Even some European thinkers see that international law in its current form is becoming obsolesced by the technological advances which are putting increasingly dangerous weapons into the hands of failed states and terrorists.
"A new set of rules governing the use of force" that "takes into account phenomena such as failed states" and the easy availability of highly destructive weapons must be devised, says Tomas Valasek, director of the Brussels office of the Center for Defense Information. The same basic thought was expressed the other day by a senior administration official in explaining the administration's recent, embarrassing climb-down on a shipment of North Korean Scud missiles to Yemen.
Hoagland goes on to briefly review just little help the US gets from Pakistan or Yemen in fighting Al Qaeda within their borders.
It also shows that the administration is vastly overpaying -- diplomatically, financially and politically -- for the limited cooperation it receives in fighting al Qaeda in Yemen and Pakistan. An inordinate fear that those two countries and others will swing over to supporting the extremists openly (instead of doing so covertly or through omission) drives the overcompensation as much as the practical necessities of the war on terror do. This is a misguided policy emphasis that is likely to be ineffective.
Both countries do have areas beyond the control of their central governments where Al Qaeda operatives can live and work. But it isn't clear here what Hoagland is suggesting. Is he saying we pay less to Yemen and Pakistan? If so then he's really just asserting that we are wasting our money. But if he's saying we should try to get more help from their governments I have to question whether that is possible. Musharraf can give us what help he provides in part because he's a dictator who can overrule the elected members of his government. The problem is that the public at large is really not keen on helping the US fight Al Qaeda and part of the public is actively supporting Al Qaeda (especially in the Northwest Frontier region). Democratically elected Islamic fundamentalists play a big role in the national government and Northwest Frontier regional government. So how can we expect to get much more help from Pakistan? The situation is so bad there that the FBI is hiring former Pakistani military officers to function as a parallel investigative effort against terrorists because the government's own intelligence and police agencies are dominated by Islamists and Al Qaeda supporters.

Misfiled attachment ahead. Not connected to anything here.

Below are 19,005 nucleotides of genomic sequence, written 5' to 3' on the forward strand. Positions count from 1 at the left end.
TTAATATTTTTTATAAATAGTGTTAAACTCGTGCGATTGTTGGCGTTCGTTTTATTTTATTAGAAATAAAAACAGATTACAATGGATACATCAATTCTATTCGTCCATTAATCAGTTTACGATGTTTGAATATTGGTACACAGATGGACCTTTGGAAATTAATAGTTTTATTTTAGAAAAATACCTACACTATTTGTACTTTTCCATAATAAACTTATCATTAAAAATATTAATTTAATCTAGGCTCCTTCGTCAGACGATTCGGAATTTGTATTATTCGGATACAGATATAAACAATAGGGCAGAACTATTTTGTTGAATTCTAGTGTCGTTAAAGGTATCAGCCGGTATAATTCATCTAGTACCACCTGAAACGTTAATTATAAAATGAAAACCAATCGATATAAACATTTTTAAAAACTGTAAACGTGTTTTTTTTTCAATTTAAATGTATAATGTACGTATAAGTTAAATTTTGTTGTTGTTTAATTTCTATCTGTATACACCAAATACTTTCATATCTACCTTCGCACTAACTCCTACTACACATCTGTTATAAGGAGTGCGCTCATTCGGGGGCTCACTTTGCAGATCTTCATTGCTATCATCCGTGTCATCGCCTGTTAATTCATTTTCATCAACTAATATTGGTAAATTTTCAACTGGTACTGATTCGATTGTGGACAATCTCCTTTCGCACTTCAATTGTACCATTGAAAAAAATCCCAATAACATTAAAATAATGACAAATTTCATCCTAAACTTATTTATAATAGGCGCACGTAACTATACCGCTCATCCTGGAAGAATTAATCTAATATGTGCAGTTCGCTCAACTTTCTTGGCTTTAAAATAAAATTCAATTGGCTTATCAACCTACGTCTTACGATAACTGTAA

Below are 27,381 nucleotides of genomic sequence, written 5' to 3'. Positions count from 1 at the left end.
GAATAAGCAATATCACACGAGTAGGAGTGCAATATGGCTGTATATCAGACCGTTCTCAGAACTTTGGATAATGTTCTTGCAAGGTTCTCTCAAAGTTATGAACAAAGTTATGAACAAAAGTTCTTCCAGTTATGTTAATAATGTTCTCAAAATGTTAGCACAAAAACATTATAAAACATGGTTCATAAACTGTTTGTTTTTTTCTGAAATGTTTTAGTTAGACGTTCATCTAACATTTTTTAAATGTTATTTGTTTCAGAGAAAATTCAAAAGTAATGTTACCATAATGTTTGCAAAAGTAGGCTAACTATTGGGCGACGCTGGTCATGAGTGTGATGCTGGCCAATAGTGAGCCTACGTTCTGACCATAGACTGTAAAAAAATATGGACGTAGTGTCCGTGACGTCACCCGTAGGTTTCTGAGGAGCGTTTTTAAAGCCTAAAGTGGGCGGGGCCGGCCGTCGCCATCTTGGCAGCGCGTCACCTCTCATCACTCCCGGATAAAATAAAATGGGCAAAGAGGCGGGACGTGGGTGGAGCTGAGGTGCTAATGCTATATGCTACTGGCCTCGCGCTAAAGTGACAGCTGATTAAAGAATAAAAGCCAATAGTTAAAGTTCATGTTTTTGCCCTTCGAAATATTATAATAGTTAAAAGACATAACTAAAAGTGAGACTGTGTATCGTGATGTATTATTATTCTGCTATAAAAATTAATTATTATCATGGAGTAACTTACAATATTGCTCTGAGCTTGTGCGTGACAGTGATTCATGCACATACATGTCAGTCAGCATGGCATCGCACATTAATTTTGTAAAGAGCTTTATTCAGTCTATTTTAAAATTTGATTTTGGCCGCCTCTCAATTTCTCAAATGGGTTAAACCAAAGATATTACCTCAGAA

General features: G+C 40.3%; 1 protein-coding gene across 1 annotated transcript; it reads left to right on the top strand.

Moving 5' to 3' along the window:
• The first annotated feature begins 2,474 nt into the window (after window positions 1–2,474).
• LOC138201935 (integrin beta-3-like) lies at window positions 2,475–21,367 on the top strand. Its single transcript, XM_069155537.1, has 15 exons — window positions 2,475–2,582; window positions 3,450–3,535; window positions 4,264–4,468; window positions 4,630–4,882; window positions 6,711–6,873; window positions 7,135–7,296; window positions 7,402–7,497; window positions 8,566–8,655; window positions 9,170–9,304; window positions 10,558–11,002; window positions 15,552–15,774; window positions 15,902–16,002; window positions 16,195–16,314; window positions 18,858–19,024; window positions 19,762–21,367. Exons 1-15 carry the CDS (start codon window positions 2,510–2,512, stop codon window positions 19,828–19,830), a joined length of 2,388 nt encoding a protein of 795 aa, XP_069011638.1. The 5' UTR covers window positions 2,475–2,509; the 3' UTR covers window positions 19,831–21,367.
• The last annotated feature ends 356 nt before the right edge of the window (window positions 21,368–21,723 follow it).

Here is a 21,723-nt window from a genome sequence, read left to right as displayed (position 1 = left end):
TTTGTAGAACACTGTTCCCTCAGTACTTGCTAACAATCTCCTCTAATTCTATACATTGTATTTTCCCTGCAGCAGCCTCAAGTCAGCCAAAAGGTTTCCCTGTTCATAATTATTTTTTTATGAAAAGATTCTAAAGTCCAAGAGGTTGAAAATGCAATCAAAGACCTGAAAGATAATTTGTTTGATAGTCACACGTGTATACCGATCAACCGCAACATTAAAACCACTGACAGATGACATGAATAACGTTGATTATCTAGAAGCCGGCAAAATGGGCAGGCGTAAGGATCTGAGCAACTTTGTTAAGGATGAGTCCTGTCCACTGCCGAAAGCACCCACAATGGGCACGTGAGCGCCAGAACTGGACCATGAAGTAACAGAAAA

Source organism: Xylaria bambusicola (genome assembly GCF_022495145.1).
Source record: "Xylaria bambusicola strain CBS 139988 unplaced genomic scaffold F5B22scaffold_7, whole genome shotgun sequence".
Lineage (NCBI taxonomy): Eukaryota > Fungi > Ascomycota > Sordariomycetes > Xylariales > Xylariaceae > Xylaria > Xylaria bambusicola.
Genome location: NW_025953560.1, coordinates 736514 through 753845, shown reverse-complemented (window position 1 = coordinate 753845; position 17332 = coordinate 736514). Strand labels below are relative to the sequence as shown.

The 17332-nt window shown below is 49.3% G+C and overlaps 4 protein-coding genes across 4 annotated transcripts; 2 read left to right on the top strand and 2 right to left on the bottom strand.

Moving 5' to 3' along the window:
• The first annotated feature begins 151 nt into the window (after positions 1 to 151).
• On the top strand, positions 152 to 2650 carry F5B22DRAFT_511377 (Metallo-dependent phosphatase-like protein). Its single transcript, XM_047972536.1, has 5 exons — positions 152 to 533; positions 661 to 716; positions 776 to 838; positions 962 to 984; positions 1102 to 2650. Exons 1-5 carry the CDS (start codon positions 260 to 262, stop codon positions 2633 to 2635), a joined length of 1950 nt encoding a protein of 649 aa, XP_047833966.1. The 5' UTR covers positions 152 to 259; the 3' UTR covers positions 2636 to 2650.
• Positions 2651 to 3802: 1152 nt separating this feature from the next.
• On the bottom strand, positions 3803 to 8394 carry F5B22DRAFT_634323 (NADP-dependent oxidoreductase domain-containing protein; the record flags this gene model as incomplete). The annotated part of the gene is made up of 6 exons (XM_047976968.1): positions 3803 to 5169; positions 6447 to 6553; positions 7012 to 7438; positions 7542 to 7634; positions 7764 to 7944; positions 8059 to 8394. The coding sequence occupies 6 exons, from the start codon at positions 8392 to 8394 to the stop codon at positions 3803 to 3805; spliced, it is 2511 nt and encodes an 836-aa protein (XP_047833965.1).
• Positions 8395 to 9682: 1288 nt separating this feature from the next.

Yemen's national government similarly doesn't control all of its country and my impression of its regime is that it is more primitive as compared to Pakistan's government and controls a smaller fraction of its territory than the Pakistani central government controls in Pakistan. It also has a population that is not exactly enamored with the idea of helping the United States fight Al Qaeda. So what alternative option exists? Threaten military reprisals against Pakistan or Yemen if their central governments do not crack down harder on terrorists? Threaten an aid cut-off if more help isn't forthcoming? Would such tactics work?
One has to hope that there are better ways to bring the fight to the sanctuaries from which the terrorists now operate. Perhaps Mr. Hoagland will spell out in some future columns how the US can get more help from the governments of Pakistan and Yemen in the war against the terrorists. However it is hard to be optimistic on that score.
|Share |||By Randall Parker at 2002 December 22 02:59 AM US Foreign Preemption, Deterrence, Containment|